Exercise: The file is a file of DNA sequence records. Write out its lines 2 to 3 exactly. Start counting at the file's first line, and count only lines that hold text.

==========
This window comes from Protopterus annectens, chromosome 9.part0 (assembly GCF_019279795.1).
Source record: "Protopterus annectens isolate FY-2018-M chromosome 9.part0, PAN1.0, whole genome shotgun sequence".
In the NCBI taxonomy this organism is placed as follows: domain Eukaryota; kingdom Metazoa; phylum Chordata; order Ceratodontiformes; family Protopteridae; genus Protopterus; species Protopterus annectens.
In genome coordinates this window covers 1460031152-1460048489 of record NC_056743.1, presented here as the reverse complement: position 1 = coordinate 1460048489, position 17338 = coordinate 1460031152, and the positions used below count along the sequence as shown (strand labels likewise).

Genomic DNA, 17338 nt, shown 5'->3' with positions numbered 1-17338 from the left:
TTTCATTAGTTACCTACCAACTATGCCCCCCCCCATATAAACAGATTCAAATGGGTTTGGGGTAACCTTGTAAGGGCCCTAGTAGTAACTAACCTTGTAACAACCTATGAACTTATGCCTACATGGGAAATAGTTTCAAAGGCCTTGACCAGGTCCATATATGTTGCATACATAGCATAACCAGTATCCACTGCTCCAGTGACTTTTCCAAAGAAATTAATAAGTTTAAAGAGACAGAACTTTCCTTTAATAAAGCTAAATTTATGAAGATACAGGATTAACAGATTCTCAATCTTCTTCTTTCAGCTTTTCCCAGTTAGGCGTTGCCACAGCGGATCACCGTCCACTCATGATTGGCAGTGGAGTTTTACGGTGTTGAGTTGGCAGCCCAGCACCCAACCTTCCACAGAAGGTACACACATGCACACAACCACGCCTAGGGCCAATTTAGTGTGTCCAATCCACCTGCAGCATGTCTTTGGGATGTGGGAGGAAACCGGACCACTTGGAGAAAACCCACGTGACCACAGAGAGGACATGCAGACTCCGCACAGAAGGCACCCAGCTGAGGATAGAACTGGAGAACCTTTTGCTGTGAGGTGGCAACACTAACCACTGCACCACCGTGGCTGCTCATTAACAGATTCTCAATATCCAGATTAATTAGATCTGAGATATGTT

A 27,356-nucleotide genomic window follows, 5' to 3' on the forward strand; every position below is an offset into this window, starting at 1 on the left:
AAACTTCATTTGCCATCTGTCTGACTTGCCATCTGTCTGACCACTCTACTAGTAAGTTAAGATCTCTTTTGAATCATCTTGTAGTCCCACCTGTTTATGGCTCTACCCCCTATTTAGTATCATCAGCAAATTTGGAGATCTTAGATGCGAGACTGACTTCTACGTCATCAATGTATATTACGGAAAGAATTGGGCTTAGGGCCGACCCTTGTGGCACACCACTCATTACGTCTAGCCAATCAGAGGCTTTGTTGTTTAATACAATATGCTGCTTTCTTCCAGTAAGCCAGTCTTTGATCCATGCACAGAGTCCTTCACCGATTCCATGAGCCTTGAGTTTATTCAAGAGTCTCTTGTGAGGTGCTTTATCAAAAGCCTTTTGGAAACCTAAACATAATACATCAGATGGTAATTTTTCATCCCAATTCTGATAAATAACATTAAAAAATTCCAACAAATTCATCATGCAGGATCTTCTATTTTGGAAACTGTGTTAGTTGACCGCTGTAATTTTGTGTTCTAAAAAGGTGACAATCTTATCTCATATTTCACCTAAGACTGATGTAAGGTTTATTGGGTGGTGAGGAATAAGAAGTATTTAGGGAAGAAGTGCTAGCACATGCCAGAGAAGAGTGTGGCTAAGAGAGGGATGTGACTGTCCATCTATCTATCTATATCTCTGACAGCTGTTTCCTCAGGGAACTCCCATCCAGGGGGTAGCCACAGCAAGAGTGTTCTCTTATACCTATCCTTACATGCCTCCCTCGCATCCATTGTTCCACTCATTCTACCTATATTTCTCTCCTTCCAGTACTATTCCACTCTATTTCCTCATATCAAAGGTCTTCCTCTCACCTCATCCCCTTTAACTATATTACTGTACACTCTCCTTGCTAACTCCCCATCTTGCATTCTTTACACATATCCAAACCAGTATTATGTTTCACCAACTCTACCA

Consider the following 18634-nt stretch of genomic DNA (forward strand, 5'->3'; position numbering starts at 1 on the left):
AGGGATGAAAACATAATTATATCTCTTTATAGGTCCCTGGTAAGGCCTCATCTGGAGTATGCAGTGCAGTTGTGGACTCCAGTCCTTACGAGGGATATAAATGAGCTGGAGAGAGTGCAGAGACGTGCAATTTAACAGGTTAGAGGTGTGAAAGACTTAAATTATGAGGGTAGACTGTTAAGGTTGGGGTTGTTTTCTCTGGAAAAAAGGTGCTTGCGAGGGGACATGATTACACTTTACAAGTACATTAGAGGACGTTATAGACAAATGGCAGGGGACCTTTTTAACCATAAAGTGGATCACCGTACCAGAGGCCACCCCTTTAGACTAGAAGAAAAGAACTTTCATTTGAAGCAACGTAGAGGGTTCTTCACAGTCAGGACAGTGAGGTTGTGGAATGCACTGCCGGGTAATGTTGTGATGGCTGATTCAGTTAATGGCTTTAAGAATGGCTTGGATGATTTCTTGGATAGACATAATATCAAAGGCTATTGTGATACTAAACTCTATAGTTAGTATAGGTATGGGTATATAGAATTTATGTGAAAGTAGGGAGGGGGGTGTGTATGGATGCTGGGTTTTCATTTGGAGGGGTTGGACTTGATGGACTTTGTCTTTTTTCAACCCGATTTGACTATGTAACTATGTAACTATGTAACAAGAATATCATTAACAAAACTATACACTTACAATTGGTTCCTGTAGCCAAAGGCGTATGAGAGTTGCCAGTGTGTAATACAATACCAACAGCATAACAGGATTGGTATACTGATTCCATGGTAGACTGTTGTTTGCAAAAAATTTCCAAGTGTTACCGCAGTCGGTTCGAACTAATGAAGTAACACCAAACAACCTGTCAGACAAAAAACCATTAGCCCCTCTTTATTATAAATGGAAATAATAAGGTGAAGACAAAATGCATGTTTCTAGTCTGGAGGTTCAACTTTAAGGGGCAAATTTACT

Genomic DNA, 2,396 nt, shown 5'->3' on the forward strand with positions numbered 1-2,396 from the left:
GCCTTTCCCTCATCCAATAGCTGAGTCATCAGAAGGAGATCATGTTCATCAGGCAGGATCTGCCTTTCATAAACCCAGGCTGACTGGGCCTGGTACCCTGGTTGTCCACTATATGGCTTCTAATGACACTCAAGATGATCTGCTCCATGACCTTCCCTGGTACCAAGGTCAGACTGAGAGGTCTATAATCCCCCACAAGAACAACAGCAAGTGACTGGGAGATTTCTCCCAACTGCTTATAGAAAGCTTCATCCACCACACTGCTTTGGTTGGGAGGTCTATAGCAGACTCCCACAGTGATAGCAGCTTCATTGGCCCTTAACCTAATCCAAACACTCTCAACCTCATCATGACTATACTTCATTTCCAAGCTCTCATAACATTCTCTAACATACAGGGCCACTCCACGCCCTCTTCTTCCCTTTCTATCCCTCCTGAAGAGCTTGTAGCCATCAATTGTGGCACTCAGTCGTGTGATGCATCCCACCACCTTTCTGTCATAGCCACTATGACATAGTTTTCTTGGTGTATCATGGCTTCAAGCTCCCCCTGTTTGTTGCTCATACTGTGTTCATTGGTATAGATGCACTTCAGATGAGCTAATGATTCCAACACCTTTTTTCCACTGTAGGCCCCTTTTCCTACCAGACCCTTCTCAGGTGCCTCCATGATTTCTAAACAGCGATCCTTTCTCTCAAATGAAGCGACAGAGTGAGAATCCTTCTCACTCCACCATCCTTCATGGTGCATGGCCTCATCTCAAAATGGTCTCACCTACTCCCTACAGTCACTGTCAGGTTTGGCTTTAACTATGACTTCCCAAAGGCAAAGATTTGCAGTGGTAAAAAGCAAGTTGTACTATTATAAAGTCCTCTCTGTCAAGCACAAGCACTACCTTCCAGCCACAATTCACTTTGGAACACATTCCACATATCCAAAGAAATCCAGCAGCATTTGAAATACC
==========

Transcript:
Source record: "Protopterus annectens isolate FY-2018-M chromosome 9.part0, PAN1.0, whole genome shotgun sequence".
In the NCBI taxonomy this organism is placed as follows: domain Eukaryota; kingdom Metazoa; phylum Chordata; order Ceratodontiformes; family Protopteridae; genus Protopterus; species Protopterus annectens.